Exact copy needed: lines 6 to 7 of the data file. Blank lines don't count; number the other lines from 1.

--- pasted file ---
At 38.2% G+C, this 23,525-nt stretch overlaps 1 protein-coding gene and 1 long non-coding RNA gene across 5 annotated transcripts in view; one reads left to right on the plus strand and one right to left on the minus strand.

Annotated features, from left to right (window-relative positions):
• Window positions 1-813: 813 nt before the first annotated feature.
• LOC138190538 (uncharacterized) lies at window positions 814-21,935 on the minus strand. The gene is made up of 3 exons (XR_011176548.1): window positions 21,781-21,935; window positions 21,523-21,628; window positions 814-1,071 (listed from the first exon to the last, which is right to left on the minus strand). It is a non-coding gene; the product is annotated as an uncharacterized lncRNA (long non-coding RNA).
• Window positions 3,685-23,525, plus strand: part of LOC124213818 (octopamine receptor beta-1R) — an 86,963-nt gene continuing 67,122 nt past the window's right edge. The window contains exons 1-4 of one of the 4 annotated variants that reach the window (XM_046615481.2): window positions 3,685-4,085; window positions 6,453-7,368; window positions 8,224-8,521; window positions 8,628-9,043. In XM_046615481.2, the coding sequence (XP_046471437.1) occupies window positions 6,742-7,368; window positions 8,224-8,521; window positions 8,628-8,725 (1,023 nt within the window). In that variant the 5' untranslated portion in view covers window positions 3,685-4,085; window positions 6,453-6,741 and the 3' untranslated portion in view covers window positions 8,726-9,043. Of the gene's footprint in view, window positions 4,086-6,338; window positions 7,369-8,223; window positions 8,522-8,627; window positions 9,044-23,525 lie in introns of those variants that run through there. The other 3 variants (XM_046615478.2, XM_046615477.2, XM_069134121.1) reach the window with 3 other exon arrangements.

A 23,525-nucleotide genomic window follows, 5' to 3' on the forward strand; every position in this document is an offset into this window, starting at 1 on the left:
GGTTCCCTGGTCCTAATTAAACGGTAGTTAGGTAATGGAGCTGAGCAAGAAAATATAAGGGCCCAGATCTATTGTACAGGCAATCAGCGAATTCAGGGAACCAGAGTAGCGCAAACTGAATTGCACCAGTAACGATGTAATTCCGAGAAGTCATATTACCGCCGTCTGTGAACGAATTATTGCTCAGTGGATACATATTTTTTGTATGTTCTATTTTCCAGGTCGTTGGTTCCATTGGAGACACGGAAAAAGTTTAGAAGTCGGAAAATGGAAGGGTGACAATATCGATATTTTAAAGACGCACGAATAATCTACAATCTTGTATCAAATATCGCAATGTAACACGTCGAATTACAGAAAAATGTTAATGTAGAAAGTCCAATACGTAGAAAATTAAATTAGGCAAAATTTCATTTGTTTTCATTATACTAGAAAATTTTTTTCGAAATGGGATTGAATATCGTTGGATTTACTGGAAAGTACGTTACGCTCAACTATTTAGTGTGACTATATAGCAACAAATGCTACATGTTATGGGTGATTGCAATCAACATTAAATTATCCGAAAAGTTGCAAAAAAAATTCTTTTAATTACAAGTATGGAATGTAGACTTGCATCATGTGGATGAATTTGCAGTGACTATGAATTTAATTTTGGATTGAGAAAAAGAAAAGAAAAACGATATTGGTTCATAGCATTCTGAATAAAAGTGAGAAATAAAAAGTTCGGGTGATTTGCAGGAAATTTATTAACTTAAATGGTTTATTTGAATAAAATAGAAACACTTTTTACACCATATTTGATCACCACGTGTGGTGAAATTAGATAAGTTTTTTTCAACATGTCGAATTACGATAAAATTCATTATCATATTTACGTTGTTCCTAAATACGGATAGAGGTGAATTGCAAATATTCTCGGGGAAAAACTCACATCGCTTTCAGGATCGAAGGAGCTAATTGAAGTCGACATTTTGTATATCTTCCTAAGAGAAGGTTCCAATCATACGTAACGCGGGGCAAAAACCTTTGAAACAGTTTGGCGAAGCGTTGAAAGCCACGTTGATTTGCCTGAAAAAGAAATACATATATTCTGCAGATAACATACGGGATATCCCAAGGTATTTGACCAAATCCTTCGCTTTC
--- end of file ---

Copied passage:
A 23,525-nucleotide genomic window follows, 5' to 3' on the forward strand; every position in this document is an offset into this window, starting at 1 on the left:
GGTTCCCTGGTCCTAATTAAACGGTAGTTAGGTAATGGAGCTGAGCAAGAAAATATAAGGGCCCAGATCTATTGTACAGGCAATCAGCGAATTCAGGGAACCAGAGTAGCGCAAACTGAATTGCACCAGTAACGATGTAATTCCGAGAAGTCATATTACCGCCGTCTGTGAACGAATTATTGCTCAGTGGATACATATTTTTTGTATGTTCTATTTTCCAGGTCGTTGGTTCCATTGGAGACACGGAAAAAGTTTAGAAGTCGGAAAATGGAAGGGTGACAATATCGATATTTTAAAGACGCACGAATAATCTACAATCTTGTATCAAATATCGCAATGTAACACGTCGAATTACAGAAAAATGTTAATGTAGAAAGTCCAATACGTAGAAAATTAAATTAGGCAAAATTTCATTTGTTTTCATTATACTAGAAAATTTTTTTCGAAATGGGATTGAATATCGTTGGATTTACTGGAAAGTACGTTACGCTCAACTATTTAGTGTGACTATATAGCAACAAATGCTACATGTTATGGGTGATTGCAATCAACATTAAATTATCCGAAAAGTTGCAAAAAAAATTCTTTTAATTACAAGTATGGAATGTAGACTTGCATCATGTGGATGAATTTGCAGTGACTATGAATTTAATTTTGGATTGAGAAAAAGAAAAGAAAAACGATATTGGTTCATAGCATTCTGAATAAAAGTGAGAAATAAAAAGTTCGGGTGATTTGCAGGAAATTTATTAACTTAAATGGTTTATTTGAATAAAATAGAAACACTTTTTACACCATATTTGATCACCACGTGTGGTGAAATTAGATAAGTTTTTTTCAACATGTCGAATTACGATAAAATTCATTATCATATTTACGTTGTTCCTAAATACGGATAGAGGTGAATTGCAAATATTCTCGGGGAAAAACTCACATCGCTTTCAGGATCGAAGGAGCTAATTGAAGTCGACATTTTGTATATCTTCCTAAGAGAAGGTTCCAATCATACGTAACGCGGGGCAAAAACCTTTGAAACAGTTTGGCGAAGCGTTGAAAGCCACGTTGATTTGCCTGAAAAAGAAATACATATATTCTGCAGATAACATACGGGATATCCCAAGGTATTTGACCAAATCCTTCGCTTTC